I remember sitting in a college French class absently twirling a string of my hair and half listening to the professor talk about idiomatic expressions. Until one in particular caught my attention.
Etre bien dans sa peau
The literal translation is “to feel well in one’s own skin.” It means to feel good about yourself. But typically the expression is used in the negative — ne pas etre bien dans sa peau — and relates to anxiety or dissatisfaction with yourself. As in “I’m too fat, too thin, not pretty enough, not smart enough …” Wow, I thought.
Je ne suis pas bien dans ma peau.
Mon dieu. C’est moi.
Yes, that was, and is, me.
Since as far back as I can remember, I have had … issues. Like looking in the mirror and grimacing at my image.
I blame my internal critic who is on call 24/7, providing continuous commentary of the negative sort.
She gives me a head-to-toe appraisal, her eyes flickering over the most egregious of body parts, and shakes her head sadly. Clears her throat. And with a sigh, begins to tick off the litany of flaws present in my body.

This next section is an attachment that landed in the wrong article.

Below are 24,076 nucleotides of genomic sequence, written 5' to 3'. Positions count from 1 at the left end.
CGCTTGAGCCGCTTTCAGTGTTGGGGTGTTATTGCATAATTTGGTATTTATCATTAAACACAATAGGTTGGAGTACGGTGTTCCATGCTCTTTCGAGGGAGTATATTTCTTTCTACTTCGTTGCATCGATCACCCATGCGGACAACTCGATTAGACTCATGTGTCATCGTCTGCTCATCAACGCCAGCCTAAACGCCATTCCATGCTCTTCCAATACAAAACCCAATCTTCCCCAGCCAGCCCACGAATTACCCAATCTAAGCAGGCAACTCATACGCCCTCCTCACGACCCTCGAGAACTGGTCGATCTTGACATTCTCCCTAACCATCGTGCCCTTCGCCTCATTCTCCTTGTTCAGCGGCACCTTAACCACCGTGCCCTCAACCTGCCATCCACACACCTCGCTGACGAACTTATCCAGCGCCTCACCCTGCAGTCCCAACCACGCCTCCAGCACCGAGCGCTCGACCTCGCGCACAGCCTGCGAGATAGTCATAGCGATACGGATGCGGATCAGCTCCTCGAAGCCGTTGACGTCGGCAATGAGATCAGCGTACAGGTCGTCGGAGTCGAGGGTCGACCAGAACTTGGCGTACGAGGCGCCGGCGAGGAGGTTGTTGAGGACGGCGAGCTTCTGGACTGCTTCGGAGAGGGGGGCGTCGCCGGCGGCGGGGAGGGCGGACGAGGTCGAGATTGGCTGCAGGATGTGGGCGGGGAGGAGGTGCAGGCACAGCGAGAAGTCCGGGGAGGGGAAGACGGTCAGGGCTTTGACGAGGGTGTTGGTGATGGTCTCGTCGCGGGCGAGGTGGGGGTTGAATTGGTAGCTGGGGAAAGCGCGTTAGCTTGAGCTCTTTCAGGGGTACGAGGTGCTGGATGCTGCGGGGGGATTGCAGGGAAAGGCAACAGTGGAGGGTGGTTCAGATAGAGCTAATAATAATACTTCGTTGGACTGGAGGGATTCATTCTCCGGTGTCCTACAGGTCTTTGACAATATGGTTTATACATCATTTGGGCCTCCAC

I listen. I agree. Even though, by probably anyone else’s standards, I look just fine.
Like the late Nora Ephron, whose book “I Feel Bad About My Neck: and Other Thoughts on Being a Woman” resonated with many of us dames d’un certain age, I fret about wrinkles, cellulite, hair loss and all the rest of it. That is to be expected, I suppose.
But that doesn’t account for why I felt this way as a teenager. Any probably even younger. I wasn’t obsessed with my body image. But I sure wasn’t happy about it.
The insecurities start at a very young age, especially with girls. Where does it come from? My mother didn’t instil these feelings — I did. Why? Is it societal norms, the overwhelming pressure to be thin, be beautiful, be perfect, thereby finding eternal happiness?
As I begin my latest diet to get rid of the 10 pounds that have crept up on me, I think of the alternative, being content absorbing the extra 10 pounds. Being happy in my own skin.
But that’s just not me.